To distinguish experimentally between l-HSP and g-HSP, a new experimental design must be applied in which chronic manipulation of activity should vary at different dendritic locations. One possibility would be to expose just a subregion of the dendrites to altered levels of activity for a prolonged period of time. We demonstrate this in our model, by selectively reducing the average synaptic activation rate from 2 to 0.5 Hz in only a subgroup comprising ∼6% of all synapses (Fig. 3A, dark circles on proximal oblique branches). Note that at the short timescale, a correlation-based (“Hebbian”) mechanism could respond to such a selective drop in the level of activity with long-term depression (LTD). In contrast, synaptic strength is expected to increase under l-HSP.
g-HSP increased the strength of all synapses by ∼7% in compensation for this local reduction in synaptic activation rate without changing the spatial profile of synaptic strength (compare Fig. 3B to Fig. 1D1). In contrast, l-HSP modified only the affected subregion by selectively strengthening its synapses (Fig. 3C, dark circles). This local response could be discerned in the cumulative EPSC histograms (Fig. 3D), and thus could be considered, if it appeared in an experiment, as evidence for the existence of a l-HSP mechanism. Both g-HSP and l-HSP restored 〈Vsoma〉 and 〈Vi〉 values to Vtrg, respectively (not shown).
Functional dendritic compartments
It appears that between the level of the single synapse and the entire cell, the neuron has an important intermediate level of organization, consisting of numerous individual functional compartments, where “private” interactions can take place (Hausser and Mel 2003; Koch et al. 1982; Polsky et al. 2004; Wei et al. 2001; Williams 2004). The notion of “dendritic compartments” is often used in the literature, but it has never been formally defined and quantified for naturally ongoing in-vivo-like activity. We define dendritic compartments as dendritic subregions within which activity tends to be similar and, at the same time, distinct from activity taking place in other compartments. It must be noted that the compartmentalization is dynamic because it depends not only on the cable properties of dendrites but also on input conditions (including excitability modulation) experienced by the dendritic tree.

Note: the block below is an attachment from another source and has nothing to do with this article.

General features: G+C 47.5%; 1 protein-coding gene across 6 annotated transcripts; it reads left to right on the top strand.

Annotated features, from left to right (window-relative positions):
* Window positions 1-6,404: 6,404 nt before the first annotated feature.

We developed a novel procedure for identifying dendritic compartments based on the cross-correlations (CCs) between membrane potential traces (or any other measure of activity) at different dendritic sites. Using especially tailored clustering methods (see methods), we delineated the functional compartments in our model neuron (Fig. 4A, arbitrarily colored branches) as well as connecting subregions that did not satisfy the above definition and were therefore classified as “links” between compartments (gray regions). In this example, all synapses were activated randomly with uniform Gsyn,i (as in Fig. 1B1) and APs were blocked. Thus the compartmentalization obtained by this analysis reveals the inherent electrical partition of the dendritic tree, which could change considerably with the introduction of structure to the input as well as the presence of dendritic spikes and BPAPs.